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Verdugo Club for men opened in 1950

April 28, 2011|By Katherine Yamada
  • Members of the Verdugo Club used the club to socialize and discuss business. Opened in 1950 on Broadway, the club quickly grew in popularity. Photo circa mid-1950s. (courtesy Special Collections Room, Glendale Public Library)
Members of the Verdugo Club used the club to socialize…

One day, back in 1949, three men got together for lunch at a local restaurant. Dissatisfied with the cuisine, they discussed getting a men’s club going in Glendale, somewhere where they could get good food.

That conversation eventually led to the formation of the Verdugo Club, a social organization for men that opened its doors in July 1950.

The club’s history, written by Cary Griffin and printed in 1960 in its newsletter, the Verdugan, said that sometime in 1949, John Barringer had lunch with two other men, Skeeter Erickson and Roland Bush. As they ate, they lamented the food and discussed the idea that Glendale should have a club similar to the Overland Club of Pasadena, which had been around since 1900.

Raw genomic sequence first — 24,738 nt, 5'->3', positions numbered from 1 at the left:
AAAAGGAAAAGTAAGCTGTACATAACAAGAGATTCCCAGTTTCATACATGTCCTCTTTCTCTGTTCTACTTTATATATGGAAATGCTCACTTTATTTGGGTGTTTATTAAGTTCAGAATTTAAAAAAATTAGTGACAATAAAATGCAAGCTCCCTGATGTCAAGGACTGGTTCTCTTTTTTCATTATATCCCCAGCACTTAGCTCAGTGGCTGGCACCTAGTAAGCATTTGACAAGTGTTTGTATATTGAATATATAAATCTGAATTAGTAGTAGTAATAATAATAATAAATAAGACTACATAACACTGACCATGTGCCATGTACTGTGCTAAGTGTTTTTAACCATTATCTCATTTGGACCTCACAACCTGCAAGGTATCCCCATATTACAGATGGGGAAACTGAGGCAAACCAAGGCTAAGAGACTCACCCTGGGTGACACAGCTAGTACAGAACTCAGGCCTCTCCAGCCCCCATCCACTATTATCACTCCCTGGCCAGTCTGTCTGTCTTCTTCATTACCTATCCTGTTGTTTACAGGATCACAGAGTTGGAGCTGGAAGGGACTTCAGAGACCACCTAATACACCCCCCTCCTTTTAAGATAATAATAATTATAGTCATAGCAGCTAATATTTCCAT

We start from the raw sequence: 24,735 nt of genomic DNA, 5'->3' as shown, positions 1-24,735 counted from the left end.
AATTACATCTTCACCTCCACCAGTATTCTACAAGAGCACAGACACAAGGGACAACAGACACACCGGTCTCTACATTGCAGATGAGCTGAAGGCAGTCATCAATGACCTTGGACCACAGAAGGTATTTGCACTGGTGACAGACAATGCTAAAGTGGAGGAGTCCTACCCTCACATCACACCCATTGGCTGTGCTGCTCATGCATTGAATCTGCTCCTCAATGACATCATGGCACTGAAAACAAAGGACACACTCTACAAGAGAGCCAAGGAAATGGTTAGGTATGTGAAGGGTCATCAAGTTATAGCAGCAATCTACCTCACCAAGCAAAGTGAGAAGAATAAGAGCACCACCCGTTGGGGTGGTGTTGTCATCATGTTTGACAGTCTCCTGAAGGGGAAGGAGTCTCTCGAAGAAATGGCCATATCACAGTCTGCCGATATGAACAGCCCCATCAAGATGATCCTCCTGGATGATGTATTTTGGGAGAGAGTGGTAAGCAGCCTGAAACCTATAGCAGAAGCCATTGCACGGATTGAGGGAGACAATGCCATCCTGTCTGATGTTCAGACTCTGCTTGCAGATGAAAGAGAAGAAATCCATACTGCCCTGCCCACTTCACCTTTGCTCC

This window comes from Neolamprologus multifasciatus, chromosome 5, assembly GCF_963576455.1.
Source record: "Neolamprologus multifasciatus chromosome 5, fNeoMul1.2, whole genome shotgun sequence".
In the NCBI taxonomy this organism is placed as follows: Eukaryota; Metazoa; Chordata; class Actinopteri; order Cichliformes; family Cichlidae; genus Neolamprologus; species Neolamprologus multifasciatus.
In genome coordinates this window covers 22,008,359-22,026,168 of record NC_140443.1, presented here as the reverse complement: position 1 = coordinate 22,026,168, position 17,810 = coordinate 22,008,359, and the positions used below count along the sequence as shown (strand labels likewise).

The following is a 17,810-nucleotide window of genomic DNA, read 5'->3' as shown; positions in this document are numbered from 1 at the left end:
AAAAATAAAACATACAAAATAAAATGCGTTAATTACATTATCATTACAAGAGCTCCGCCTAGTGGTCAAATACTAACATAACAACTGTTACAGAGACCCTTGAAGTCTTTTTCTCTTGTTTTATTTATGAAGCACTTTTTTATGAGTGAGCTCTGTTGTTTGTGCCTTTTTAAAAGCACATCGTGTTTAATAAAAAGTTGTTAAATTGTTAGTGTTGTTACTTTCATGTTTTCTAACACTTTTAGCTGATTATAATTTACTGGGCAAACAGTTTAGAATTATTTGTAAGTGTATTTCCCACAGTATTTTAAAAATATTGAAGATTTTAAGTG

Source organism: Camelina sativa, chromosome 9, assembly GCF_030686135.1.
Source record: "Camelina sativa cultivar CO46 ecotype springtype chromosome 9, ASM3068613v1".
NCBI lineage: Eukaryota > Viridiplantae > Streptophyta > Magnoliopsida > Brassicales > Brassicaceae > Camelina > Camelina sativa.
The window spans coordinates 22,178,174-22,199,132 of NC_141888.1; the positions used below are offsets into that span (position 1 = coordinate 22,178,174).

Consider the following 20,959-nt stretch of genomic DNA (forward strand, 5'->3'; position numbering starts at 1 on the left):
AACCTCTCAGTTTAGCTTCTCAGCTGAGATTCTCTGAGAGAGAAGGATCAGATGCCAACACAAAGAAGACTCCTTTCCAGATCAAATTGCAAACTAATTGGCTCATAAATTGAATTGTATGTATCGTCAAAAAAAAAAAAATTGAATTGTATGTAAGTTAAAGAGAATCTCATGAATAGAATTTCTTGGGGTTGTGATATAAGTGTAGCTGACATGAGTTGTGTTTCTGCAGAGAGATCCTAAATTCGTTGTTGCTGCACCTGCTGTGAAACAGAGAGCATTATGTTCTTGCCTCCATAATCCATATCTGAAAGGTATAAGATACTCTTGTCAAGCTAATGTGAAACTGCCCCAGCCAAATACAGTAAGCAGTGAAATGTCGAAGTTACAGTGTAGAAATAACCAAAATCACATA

The trio separated after lunch, Griffin wrote, and Barringer went over to Jack Lawson’s office to continue the discussion. Lawson, son of one of Glendale’s pioneers, John W. Lawson, was very active in the community and had already had similar discussions with two other men, Mark McMahon and Carroll Parcher.


Eventually Lawson appeared as the leader of the fledging group, which held meetings around town. Their first informal events were at the Oakmont club, the Chevy Chase club and the Saddle & Sirloin restaurant. Some suggested a club with 1,000 members, but others were more conservative. The founders finally agreed on a goal of 200 members and an initiation fee of $240, plus $48 tax, again according to the 1960 Verdugan newsletter.

The Verdugo Club opened in 1950 on the second floor of the Stepper building at 220 W. Broadway with 135 members. The space had been extensively remodeled by architect Wayne McAllister before the formal opening in July.

The main lounge had divans, club chairs and cocktail tables and a separate reading room.

The dining room, just off the lounge, was marked by colorful curtains that opened to provide one large space. The long buffet table at the far end of the dining room adjoined the kitchen where Chef Marius Badiny and his chief assistant Walter Angel worked. The dining room’s unusual light fixtures led to its informal name, the “Flying Saucer Room.”

Lawson, who served as the first president, said at the opening that the club “furnished a long-felt need among Glendale’s business and professional men.” The club was restricted to the use of men during the day but was open to women after 4 p.m., noted the Glendale News-Press, July 21, 1950.

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